Friday, August 31, 2007

Art and the Man

Image unrelated; included for Caturday

Stop me if you have heard this one before, but some conservative politicians and religious leaders are getting all outraged about some works of art. This time, the works of art are two unsuccessful contenders for an art prize in Australia; those outraged include the Prime Minister of Australia and the Roman Catholic Archbishop of Sydney.

Yes, of course you have heard this before. You will remember Piss Christ and Virgin in a Condom, amongst others. Every so often, an artist will make a work which comments on some aspect of Christianity and various conservatives will get in a fluster. It is a familiar pattern of stimulus-response. Sadly, it is only on these occasions that Art is noticed by the media.

What is surprising in this case is that the exhibition which is showing the offending works is not of the usual elitist, secular-humanist, liberal kind. The show is an exhibit of works submitted for the Blake Prize for Religious Art, which was set up by a Jesuit priest, a Jewish businessman and a Catholic lawyer; I wonder if they ever went to a pub together and caused an hilarious joke to happen. The prize was established to "encourage artists of disparate styles and religious allegiances to create significant works of art with religious content."

Well, now look what they have done. Prime Minister John Howard has described the two offending works as "gratuitously offensive," while Cardinal Pell thinks the prize has "probably outlived its usefulness." In all the excitement, the works which were awarded prizes, none of them offensive (or avant garde for that matter) have been overlooked.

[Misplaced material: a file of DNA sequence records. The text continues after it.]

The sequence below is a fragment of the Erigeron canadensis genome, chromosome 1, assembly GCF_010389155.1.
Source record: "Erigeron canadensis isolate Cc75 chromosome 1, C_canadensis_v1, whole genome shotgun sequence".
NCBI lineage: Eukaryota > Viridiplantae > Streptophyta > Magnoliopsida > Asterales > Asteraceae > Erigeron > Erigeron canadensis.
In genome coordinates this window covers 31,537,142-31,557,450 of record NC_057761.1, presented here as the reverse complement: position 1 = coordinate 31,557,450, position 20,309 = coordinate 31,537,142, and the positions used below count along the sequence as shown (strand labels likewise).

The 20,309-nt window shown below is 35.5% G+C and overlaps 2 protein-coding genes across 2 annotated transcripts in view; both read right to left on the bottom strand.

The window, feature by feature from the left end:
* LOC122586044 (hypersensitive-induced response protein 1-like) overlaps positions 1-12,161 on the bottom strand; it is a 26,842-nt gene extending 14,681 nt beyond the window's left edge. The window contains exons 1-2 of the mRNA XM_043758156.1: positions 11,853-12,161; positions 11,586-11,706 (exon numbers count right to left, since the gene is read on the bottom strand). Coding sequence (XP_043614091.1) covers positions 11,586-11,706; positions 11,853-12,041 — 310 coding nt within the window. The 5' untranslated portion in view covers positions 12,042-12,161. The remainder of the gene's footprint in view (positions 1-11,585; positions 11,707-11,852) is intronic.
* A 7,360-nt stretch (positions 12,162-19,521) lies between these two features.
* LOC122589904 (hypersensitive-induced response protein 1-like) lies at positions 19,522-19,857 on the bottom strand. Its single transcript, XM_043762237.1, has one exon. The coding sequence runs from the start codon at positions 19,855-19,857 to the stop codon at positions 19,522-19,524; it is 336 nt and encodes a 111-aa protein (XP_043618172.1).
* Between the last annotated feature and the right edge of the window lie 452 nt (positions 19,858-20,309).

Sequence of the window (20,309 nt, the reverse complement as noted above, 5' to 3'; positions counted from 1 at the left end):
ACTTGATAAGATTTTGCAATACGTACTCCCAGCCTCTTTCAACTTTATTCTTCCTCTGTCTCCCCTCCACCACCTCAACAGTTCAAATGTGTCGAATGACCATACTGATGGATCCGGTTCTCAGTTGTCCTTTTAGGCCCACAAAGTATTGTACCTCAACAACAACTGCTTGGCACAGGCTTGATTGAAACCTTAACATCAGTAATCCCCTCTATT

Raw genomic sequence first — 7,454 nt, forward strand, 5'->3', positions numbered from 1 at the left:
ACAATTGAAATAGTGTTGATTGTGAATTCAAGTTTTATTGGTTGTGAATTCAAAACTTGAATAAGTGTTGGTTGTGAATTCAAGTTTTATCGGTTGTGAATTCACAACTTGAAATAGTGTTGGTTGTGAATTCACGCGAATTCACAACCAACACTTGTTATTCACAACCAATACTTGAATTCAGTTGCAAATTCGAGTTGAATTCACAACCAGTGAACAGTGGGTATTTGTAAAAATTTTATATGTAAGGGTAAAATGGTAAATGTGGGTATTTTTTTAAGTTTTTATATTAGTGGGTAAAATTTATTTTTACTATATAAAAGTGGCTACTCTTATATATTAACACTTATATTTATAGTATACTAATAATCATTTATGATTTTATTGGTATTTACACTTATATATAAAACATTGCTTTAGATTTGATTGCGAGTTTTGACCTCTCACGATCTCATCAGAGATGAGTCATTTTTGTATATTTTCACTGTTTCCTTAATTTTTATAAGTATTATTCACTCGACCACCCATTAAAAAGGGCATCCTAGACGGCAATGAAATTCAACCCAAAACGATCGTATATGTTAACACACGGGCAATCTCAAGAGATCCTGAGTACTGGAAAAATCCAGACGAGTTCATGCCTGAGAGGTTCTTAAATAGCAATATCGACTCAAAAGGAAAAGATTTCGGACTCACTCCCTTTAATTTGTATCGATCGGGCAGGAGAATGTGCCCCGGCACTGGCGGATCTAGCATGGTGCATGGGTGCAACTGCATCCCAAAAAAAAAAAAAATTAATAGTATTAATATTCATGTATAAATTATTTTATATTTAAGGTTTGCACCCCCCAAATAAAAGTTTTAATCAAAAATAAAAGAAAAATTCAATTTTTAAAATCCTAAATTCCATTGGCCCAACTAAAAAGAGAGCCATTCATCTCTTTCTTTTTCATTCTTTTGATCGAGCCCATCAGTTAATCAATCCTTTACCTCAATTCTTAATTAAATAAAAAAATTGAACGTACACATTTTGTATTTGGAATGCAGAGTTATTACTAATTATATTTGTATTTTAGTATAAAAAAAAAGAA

Now, if I were an Australian Christian, I would be more offended by the insult to my religion made by the fundamentalist pastor who defended having sex with his two daughters on the grounds that he was teaching them "how to behave for their husbands when they eventually married, as dictated in scripture." I might also be angered by the self-proclaimed prophet who showed a girl letters from the Virgin Mary telling her to have sex with him. I might also feel more than a little uneasy that my Prime Minister spends so much time hanging out with Hillsong, the corporate church founded by a man who had unorthodox methods of curing homosexuality and which now is run as a successful business operation by the son who usurped him.